segunda-feira, agosto 01, 2016

Literature Without Balls: "A General Theory of Oblivion" by José Eduardo Agualusa, Daniel Hahn (translator)

(Cover from the Portuguese Edition by D. Quixote Publishing House: “A Teoria Geral do Esquecimento”)

Published 2015 (English Edition), published 2012 (Portuguese Edition)

“If I had the space, the charcoal, and available walls, I could compose a great work about forgetting: a general theory of oblivion.”

I read this in the original Portuguese when it came out in 2012. And as soon as I got the English edition, I just had to re-read it, not because the book is a masterpiece (far from it), but because I was curious to know how Daniel Hahn had been able to render the Portuguese into English. And so on with the task of reading both editions in parallel. When I got to the 3rd chapter, something jarred my reading of the English edition. I'll transcribe the text from the Portuguese edition first:

“Monte regressou ao carro. Os soldados empurraram os portugueses até ao muro. Afastaram-se alguns metros. Um deles tirou uma pistola da cintura e, num gesto quase distraído, quase de enfado, apontou-a e disparou três vezes. Jeremias Carrasco ficou estendido de costas. Viu aves a voarem no céu alto. Reparou numa inscrição, a tinta vermelha, no muro manchado de sangue, picado de balas:
O luto continua.”

In Hahn’s translation this became:

“Monte walked over to the car. The soldiers pushed the Portuguese men up against the wall. They took a few steps back. One of them pulled a pistol from his belt, and in a movement that was almost absent-minded, almost annoyed, he pointed it and fired three times. Jeremias Carrasco was lying on his back. He saw the birds flying high in the sky. He noticed an inscription in red ink on the bloodstained, bullet-pocked wall:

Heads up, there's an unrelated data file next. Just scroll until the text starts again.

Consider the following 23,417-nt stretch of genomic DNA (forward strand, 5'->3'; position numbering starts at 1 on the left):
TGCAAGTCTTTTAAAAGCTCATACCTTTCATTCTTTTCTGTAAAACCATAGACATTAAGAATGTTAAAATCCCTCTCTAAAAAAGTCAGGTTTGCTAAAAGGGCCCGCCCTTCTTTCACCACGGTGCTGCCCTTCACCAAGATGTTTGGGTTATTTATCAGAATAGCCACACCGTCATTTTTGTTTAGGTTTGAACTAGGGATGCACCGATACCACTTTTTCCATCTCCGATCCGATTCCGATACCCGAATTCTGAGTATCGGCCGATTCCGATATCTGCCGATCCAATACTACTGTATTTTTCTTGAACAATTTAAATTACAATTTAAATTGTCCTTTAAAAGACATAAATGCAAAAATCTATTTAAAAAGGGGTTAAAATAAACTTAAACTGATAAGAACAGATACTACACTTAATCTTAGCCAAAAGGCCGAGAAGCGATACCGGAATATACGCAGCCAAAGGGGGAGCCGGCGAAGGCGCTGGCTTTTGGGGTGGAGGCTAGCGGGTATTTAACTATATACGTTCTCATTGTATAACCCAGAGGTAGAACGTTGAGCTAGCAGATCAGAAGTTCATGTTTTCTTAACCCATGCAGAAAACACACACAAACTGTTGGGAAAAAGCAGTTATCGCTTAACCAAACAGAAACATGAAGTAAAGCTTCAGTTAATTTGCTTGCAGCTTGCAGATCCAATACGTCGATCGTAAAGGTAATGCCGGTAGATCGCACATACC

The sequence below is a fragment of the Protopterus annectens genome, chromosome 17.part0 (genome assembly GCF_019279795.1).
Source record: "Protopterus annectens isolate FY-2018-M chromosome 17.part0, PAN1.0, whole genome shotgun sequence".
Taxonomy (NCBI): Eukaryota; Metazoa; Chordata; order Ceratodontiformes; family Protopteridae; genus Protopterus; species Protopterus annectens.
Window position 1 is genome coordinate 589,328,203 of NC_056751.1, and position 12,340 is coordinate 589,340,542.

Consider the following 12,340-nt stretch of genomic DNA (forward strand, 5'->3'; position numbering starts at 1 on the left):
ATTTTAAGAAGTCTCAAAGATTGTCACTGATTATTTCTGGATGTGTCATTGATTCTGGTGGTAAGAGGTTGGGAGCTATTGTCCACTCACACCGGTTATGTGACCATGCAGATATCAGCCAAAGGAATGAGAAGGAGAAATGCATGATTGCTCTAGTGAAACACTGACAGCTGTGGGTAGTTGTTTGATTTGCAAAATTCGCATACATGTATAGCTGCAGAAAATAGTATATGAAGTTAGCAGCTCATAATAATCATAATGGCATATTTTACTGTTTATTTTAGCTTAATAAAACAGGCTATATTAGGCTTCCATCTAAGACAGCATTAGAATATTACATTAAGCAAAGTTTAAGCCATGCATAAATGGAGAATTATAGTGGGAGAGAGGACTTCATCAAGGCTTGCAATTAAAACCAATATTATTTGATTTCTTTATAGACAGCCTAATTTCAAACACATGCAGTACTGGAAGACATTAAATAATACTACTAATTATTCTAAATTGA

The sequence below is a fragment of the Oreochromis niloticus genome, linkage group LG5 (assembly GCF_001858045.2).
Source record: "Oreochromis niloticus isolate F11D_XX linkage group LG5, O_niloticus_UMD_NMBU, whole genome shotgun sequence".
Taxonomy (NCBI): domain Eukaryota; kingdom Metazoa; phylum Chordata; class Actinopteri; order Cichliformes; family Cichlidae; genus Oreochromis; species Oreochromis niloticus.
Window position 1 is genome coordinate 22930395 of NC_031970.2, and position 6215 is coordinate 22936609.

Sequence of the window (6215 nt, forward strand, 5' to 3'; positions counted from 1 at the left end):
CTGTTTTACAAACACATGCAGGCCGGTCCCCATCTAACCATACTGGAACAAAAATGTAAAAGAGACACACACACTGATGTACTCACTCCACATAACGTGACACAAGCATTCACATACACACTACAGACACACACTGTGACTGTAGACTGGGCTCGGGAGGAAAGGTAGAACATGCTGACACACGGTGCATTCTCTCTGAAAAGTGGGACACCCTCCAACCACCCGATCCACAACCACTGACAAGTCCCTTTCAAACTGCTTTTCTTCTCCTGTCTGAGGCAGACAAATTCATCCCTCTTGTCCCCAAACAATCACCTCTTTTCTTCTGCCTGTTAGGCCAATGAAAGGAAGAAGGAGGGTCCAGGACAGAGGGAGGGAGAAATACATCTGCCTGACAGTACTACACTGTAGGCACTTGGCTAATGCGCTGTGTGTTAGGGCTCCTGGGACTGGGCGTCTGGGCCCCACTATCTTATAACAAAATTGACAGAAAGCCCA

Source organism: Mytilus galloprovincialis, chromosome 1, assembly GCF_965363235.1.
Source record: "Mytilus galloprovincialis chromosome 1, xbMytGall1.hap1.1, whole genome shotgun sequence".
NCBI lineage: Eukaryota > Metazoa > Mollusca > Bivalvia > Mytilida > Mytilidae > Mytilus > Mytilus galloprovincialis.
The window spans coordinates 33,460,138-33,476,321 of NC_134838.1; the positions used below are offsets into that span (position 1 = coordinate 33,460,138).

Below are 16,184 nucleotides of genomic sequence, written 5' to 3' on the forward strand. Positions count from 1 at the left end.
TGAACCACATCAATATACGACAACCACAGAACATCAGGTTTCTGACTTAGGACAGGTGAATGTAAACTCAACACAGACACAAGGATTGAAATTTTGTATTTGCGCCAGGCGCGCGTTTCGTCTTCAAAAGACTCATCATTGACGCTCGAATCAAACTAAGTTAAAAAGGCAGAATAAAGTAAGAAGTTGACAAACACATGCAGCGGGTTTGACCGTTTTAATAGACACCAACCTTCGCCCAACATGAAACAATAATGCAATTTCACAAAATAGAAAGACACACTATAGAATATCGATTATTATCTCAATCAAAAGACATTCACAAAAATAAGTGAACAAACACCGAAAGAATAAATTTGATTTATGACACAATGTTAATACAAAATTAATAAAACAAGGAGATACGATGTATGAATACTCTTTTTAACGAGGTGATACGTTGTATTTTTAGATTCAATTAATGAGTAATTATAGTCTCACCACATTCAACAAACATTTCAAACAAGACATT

“The struggle continues.”

In bold where the problem lies. “Luto” means “to mourn” not “to struggle”. I quite understand, Hahn wanting to extend the metaphor, but it shouldn’t be done at the expense of having a “proper” translation. There’s a world of difference between “to mourn” and “to struggle”. I’d have translated as “The mourning continues”, but maybe it’s just me being picky.

What about the book itself? Was the nomination for the shortlist of the Man Booker International 2015 deserved? I’m not sure. I’ve never been a huge fan of Agualusa’s fiction. After Saramago and Lobo Antunes, the literature in Portuguese has been on the path of too much lightness, with the exception of Gonçalo Tavares, who sometimes relies too much on Kafka. Mia Couto hovers above them both in my humble opinion

I thought the way the main character’s isolation, while the war was taking place outside, was depicted quite interestingly, but this time round, as before, I think there was something missing. Perhaps more sincerity, engagement, and maturity in the narrative. Most of the literature in Portuguese being produced nowadays is more worried about the aesthetic and the form than to creating credible characters. In essence some of the most recent literature in Portuguese has become too Flaubertian, turning books into limited and self-aware cryptic narratives. After reading two or three I can discern a notorious absence of independence. They’ve all become “The New Authors of the Portuguese Language”, stamping them with “They are now the new kids on the block”. This kind of thing is never good. Compare the Portuguese Literature with the Cuban. Each Cuban author was able to maintain a proper voice, keeping all the flavour of each author’s idiosyncrasies. Compare Guilhermo Cabrero Infante, Pedro Juan Gutiérrez and Leonardo Padura. We cannot even say they came from the same literary mold. I call the kind of literature being written now in Portuguese as “Literature-Without-Balls”. Literature with nice turns of phrase is not enough. Gutsy authors is what we really need.  Stringing nice sentences together lacking in colour and vitality is démodé and boring as hell.


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